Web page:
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Brewers 3, Rays 0: Deja vu all over again

Rays again waste solid pitching effort as scoreless streak extends to 20 innings

Milwaukee Brewers v Tampa Bay Rays Photo by Brian Blanco/Getty Images

You can’t win if you don’t score. For the second game in a row, the Rays didn’t, while the Brewers did.

Heck, for a while it didn’t look like the Rays were going to get a hit, as zeros hung on the board until a Lucas Duda single in the sixth. And even that was quickly erased by a double play.

What I’m saying is, it was bad, and I wouldn’t blame you for not reading this. But for those of you who are gluttons for punishment:

Alex Cobb was solid, turning in six innings of five-hit ball, while striking out six and walking one. The only run charged to Cobb came in the third. Keon Broxton led off with a single, then swiped second with the Orlando Arcia batting. On the very next pitch, Broxton broke for third, but Arcia swung and hit a sinking liner the other way. With Steven Souza Jr. closing on the ball, Broxton slammed on the brakes and doubled back. But the dive from Souza came up just short of the catch. As the ball kicked away, Browton again reversed field and scored.

And that would be it.

Or — well, it should have been it. We’ll get to those last two Brewer runs in a second.

For the Brewers, Zach Davies pitched seven innings of one-hit ball. This despite the fact that he did not record his first strikeout until the fifth, and he in fact only tallied two on the night. He succeeded by continually keeping the Rays off balance, and inducing a ton of weak contact.

But the Rays did have a chance or two.

With one out in the fifth, Brad Miller reached second base on a double error by third baseman Hernan Perez. Perez was shifted into the shortstop position when Miller hit a routine grounder his way, which Perez booted (error #1). He then panicked, scrambled after the ball, and fired a throw that wouldn’t have gotten Miller anyway into the stands, for which Miller was awarded second (error #2).


After a Adeiny Hechavarria strikeout, Miller even got as far as third, when a wild pitch got past catcher Manny Piña. Mallex Smith then walked, bringing up RISP-king Jesus Sucre. Sucre hit a first pitch fastball right on the screws, but the liner was tracked down in center by Broxton.

The Rays’ best scoring chance came in the eighth inning. Jacob Barnes came on for Davies, and he was immediately greeted with a Hech single the other way. Mallex Smith hit a near-homer down the left field line but the shot faded foul. He instead flew out to left. Next was Sucre, who lifted a high pop up toward the right field line that somehow 1) stayed fair and 2) avoided falling into anyone’s glove. First and second.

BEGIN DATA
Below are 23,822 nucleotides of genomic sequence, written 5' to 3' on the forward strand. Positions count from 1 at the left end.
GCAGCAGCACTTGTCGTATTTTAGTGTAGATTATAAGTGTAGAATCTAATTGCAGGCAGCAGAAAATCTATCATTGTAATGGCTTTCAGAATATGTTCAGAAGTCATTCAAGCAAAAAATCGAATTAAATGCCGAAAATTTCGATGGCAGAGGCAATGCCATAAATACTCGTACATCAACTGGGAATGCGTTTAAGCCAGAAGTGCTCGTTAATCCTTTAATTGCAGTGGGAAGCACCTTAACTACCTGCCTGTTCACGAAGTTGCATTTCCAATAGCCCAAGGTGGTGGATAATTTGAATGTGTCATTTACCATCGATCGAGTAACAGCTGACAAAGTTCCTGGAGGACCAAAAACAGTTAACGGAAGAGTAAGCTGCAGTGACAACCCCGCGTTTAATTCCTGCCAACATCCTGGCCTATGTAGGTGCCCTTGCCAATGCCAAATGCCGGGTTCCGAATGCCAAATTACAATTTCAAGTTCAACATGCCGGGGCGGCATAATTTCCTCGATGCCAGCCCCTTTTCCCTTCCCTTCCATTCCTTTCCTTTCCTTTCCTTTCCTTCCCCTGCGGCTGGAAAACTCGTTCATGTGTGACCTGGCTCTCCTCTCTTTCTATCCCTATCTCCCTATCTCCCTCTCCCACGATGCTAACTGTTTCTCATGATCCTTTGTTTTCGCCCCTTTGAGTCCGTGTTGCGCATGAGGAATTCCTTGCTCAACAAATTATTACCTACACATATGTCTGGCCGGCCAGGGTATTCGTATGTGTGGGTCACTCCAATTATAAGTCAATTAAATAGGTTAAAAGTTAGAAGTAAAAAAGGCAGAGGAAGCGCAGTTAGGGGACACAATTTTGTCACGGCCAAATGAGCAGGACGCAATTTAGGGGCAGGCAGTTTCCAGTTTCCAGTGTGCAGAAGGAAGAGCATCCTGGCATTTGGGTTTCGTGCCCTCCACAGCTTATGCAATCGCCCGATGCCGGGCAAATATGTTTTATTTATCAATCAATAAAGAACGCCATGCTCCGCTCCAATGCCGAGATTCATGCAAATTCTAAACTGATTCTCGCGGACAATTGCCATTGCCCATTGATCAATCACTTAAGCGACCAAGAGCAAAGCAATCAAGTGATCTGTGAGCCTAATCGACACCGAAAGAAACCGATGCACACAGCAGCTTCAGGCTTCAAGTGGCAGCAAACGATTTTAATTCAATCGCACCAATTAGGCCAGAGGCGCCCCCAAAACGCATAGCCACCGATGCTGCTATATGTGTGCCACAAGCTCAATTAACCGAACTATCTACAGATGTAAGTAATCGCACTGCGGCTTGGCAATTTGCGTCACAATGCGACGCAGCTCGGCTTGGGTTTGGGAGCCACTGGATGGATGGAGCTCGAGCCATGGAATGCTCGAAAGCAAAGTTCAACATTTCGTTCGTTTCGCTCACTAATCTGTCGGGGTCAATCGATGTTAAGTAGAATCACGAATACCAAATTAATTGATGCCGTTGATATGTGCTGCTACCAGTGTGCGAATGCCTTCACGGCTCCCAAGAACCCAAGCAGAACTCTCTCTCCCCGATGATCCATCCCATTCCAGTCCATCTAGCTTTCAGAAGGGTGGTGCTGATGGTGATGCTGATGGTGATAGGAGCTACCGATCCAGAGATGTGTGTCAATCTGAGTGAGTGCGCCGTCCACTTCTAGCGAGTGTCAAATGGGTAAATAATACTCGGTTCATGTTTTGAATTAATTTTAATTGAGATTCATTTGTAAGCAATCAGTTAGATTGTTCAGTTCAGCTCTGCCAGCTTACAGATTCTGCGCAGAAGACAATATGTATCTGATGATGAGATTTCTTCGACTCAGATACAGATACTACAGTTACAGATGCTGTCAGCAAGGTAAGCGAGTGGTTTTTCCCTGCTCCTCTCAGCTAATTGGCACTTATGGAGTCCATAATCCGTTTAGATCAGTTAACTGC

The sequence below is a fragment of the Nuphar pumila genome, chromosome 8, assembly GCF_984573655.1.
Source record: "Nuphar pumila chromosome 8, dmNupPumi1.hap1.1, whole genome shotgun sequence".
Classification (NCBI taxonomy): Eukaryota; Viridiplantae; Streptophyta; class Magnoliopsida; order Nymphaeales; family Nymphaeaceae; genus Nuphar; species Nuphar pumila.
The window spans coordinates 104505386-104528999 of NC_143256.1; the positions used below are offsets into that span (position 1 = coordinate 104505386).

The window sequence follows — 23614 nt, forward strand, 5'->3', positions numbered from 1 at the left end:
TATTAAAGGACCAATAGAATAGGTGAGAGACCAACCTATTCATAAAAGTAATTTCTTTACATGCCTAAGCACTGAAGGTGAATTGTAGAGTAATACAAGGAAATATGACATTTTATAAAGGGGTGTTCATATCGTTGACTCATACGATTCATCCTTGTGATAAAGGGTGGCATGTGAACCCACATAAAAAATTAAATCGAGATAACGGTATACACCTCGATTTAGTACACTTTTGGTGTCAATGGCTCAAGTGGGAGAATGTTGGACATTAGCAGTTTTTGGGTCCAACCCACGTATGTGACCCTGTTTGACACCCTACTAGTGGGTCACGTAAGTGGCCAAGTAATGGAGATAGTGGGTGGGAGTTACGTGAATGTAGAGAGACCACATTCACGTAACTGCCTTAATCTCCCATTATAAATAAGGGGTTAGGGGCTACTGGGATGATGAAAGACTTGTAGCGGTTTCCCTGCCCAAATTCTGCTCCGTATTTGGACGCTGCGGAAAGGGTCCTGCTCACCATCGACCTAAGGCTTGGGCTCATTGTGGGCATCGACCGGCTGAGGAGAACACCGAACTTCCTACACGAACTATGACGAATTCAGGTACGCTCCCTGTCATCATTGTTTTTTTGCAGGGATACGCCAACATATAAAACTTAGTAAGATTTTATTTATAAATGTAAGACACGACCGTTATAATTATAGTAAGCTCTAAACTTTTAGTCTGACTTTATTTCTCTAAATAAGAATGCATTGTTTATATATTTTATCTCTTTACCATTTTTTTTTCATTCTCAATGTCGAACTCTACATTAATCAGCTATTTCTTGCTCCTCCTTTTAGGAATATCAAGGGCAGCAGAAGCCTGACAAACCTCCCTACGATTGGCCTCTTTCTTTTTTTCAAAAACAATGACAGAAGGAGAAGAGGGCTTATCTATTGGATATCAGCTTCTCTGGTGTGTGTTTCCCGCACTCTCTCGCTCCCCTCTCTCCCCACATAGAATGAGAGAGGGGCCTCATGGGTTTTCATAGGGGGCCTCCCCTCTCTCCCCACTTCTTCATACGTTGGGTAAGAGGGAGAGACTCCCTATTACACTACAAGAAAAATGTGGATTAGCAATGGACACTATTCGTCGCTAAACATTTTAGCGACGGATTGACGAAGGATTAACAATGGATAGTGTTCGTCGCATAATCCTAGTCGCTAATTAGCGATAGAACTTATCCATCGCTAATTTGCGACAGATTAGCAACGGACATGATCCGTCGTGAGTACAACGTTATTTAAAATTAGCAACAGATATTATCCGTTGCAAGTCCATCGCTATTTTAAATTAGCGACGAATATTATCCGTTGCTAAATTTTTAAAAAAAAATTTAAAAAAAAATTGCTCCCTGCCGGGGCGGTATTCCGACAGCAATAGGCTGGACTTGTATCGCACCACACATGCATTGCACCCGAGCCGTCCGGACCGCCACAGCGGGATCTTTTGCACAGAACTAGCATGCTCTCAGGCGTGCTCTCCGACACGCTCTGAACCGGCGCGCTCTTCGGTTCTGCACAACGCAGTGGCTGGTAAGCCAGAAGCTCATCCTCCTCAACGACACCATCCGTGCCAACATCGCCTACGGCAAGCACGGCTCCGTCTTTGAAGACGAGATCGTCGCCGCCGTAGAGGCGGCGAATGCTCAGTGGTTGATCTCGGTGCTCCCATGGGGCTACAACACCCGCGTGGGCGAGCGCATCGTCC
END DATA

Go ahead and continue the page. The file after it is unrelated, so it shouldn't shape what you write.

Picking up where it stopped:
Another rally!

During the Corey Dickerson at bat that followed, Piña made a snap throw down to second. It was a play where he didn’t really have a chance of getting Hech. Even worse, the throw was off line and went into center field. Hech advanced to third easily, but Broxton made an unnecessary throw in that direction anyway, allowing Sucre to trail into second. Sucre was then replaced by pinch runner Peter Bourjos, who represented the (at that point) go ahead run.

Double rally!

Unfortunately, the Dickerson at bat ended with a strikeout swinging, and Lucas Duda was deprived of the chance to play hero when his jersey was hit by a pitch. Evan Longoria ended the threat by flying out to center.


Now, about those other runs...

Ryne Stanek looked great, and I mean that. In two innings of work, he gave up no hits and struck out four while walking just one. His showed off his new pitch — a splitter — that, while it didn’t have great depth, did have the needed separation from his fastball, and looked to be a pitch he might even be able to command. All in all, it was a dynamic two innings.

So why on earth was he sent back out there for a third inning? On what planet was this a good idea?

So of course Hernan Perez homered. And then Jesus Aguillar singled. And then Manny Piña walked. And then finally we got a relief pitcher — Jose Alvarado — who wasn’t available to come in right after the dinger because he wasn’t even warming up.

Seriously, Cash???!!!??? What were you doing? This was a one run game! We have an off day Monday!

This was managerial malpractice.

Alvarado sandwiched a couple strikeouts around a walk, bringing up Eric Thames. He got ahead of Thames 0-2...and promptly uncorked a wild pitch to score Aguillar.

Baseball gods 2, Brewers 1, Rays 0, Kevin Cash -69.

Brad Miller singled in the ninth against Anthony Swarzak to round out the non-offense.


Oh, hey. Here’s Cash talking about why he left Stanek in. It still doesn’t make any damn sense. Stanek talk starts about a minute in.